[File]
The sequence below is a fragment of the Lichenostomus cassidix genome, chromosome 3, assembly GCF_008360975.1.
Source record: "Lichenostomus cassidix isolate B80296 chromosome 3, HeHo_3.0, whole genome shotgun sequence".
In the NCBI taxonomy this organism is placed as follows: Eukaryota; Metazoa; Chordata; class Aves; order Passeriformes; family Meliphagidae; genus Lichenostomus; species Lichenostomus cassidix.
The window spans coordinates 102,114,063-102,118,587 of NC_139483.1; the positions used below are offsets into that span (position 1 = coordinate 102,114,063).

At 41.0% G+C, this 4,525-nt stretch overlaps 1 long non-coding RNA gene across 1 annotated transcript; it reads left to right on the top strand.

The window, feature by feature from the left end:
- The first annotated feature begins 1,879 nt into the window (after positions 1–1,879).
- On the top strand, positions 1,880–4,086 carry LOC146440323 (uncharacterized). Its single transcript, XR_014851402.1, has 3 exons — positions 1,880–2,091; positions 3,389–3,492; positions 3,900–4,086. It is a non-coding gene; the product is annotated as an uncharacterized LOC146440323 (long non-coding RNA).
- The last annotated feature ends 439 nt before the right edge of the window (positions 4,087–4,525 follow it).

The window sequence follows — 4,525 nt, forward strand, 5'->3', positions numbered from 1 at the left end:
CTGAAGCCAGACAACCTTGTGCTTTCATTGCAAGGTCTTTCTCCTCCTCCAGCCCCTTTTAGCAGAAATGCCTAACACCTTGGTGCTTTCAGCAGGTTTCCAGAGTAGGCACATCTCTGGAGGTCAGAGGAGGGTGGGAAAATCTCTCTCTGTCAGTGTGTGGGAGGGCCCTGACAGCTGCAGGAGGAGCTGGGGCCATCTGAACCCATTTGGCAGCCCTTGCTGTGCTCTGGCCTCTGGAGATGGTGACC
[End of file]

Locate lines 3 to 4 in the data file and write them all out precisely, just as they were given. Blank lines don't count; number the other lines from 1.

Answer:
In the NCBI taxonomy this organism is placed as follows: Eukaryota; Metazoa; Chordata; class Aves; order Passeriformes; family Meliphagidae; genus Lichenostomus; species Lichenostomus cassidix.
The window spans coordinates 102,114,063-102,118,587 of NC_139483.1; the positions used below are offsets into that span (position 1 = coordinate 102,114,063).